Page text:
Customers Will Pay a Premium for Speed
Everywhere we turn, opportunities to enjoy faster service are presented. Fast service, while certainly appreciated, often is offered at a premium—one we’re all too willing to pay. Even during the recession, people found s to cost-justify their need for speed. Consider, for example, the recession-proof high-speed internet business, which remained nearly unscathed. This is evidenced by a survey conducted in June 2009 which found that 84 percent of consumers identified broadband as an essential service least likely to be cut during financially difficult times. The research also found that consumers, even while reducing spending in other areas, were planning to subscribe to or upgrade their broadband services.
We need speed, and we’re willing to pay for it.
Examining closer our infatuation with speed, I see rapid growth of electronic toll-collection systems that have millions of people buying and installing transponders in their vehicles. These allow us to pay tolls while traveling at high speeds—no need to wait in line to exchange pleasantries with the toll-booth operator. I also see retailers chomping at the bit to implement mobile payment services, thanks to technology developments like Visa’s digital wallet and the Google Wallet developed in partnership with MasterCard.
We also see evolutionary high-speed activities being introduced in the restaurant industry, noted from a look at the website of ExaDigm, a supplier of wireless credit-card terminals and wired point-of-sale transaction terminals. Restaurants are rapidly adopting such technology to provide us with quick-serve solutions such as pay-at-the-counter, pay-at-the-table, and pay-at-the-car—all so we can get in and get out as quickly as possible, because, I suppose, we have better and more productive s to spend our time.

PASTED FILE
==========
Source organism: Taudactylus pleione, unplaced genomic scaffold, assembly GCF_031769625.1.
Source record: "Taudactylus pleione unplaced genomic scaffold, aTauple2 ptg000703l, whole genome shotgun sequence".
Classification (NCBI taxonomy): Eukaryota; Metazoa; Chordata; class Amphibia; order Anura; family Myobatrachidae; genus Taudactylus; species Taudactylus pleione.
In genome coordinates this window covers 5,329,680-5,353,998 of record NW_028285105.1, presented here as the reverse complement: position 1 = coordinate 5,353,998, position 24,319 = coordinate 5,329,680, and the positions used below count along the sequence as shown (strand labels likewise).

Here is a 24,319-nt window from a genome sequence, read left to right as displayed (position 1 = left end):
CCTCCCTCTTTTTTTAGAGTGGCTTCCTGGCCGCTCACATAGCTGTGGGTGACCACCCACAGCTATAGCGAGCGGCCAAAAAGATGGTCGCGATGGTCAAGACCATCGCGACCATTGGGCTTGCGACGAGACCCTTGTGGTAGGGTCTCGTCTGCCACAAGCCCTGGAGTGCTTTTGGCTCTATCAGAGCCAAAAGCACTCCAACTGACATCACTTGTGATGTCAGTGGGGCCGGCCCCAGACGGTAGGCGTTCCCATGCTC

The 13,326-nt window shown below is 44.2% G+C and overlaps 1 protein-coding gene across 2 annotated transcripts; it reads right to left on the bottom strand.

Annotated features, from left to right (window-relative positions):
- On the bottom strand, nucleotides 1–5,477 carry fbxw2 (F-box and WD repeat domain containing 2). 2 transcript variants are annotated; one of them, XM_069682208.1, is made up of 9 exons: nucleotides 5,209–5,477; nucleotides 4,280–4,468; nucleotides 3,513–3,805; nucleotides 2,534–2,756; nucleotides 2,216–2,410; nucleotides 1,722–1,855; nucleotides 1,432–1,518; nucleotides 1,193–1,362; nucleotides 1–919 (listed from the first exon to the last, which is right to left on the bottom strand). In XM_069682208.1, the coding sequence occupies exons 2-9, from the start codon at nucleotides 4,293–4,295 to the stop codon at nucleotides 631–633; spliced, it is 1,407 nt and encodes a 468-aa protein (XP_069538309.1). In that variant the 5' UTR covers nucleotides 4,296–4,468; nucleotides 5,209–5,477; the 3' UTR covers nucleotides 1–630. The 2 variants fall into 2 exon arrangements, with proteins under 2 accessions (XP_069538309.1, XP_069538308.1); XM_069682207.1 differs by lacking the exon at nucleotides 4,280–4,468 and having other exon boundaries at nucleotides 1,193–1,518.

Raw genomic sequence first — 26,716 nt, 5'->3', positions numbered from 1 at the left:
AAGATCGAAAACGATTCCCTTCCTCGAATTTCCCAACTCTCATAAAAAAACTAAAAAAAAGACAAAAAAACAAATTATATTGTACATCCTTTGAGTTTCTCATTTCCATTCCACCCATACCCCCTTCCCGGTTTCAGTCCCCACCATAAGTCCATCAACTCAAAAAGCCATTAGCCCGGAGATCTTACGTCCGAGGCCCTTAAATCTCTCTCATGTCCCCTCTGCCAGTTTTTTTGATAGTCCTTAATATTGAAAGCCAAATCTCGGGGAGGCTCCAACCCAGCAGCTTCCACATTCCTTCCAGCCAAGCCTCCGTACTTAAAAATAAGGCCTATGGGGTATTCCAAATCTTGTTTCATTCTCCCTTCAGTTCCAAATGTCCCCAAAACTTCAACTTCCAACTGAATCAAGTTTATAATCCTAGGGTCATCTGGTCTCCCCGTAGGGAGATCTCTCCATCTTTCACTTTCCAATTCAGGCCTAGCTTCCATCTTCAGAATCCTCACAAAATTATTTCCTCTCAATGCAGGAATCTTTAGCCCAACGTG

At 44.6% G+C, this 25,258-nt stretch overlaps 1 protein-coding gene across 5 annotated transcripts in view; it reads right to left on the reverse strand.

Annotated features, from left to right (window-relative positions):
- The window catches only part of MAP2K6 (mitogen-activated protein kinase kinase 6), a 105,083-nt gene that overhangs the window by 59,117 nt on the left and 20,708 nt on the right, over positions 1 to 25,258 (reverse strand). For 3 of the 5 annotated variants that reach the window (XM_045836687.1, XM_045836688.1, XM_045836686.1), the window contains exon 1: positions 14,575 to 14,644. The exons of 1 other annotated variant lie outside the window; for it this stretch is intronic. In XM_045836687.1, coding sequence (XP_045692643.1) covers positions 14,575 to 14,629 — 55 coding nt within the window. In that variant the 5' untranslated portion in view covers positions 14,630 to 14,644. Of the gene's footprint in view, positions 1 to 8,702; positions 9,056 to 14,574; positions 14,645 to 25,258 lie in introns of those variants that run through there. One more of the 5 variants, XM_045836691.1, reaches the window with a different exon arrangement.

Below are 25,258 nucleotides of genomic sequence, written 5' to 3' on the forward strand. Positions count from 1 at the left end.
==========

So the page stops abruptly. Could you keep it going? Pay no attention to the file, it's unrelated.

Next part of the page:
The need for speed, and the premium that can be charged for faster service, certainly carries over to the metalforming and fabricating arena. Just ask the tool designers and builders gaining new customers hand over fist because they have been able to fine-tune their companies to enable quick turnaround on new projects. We now see lead times measured in days rather than weeks or months. Those that can step up to the plate can charge handsome premiums for such service.
This fact came into focus during my recent interview with a metal stamper and die builder serving the automotive industry (you’ll read more about this in the March issue of MetalForming.) For a host of reasons, it seems OEMs as well as Tier One suppliers frequently are delaying projects at the front end while not allowing back-end due dates to slide. To enjoy this luxury, they’re often willing to pay a premium for what can be dramatic lead-time reductions.Those suppliers that can take the heat from being squeezed from both ends will reap the benefits—the premium being paid for speed.
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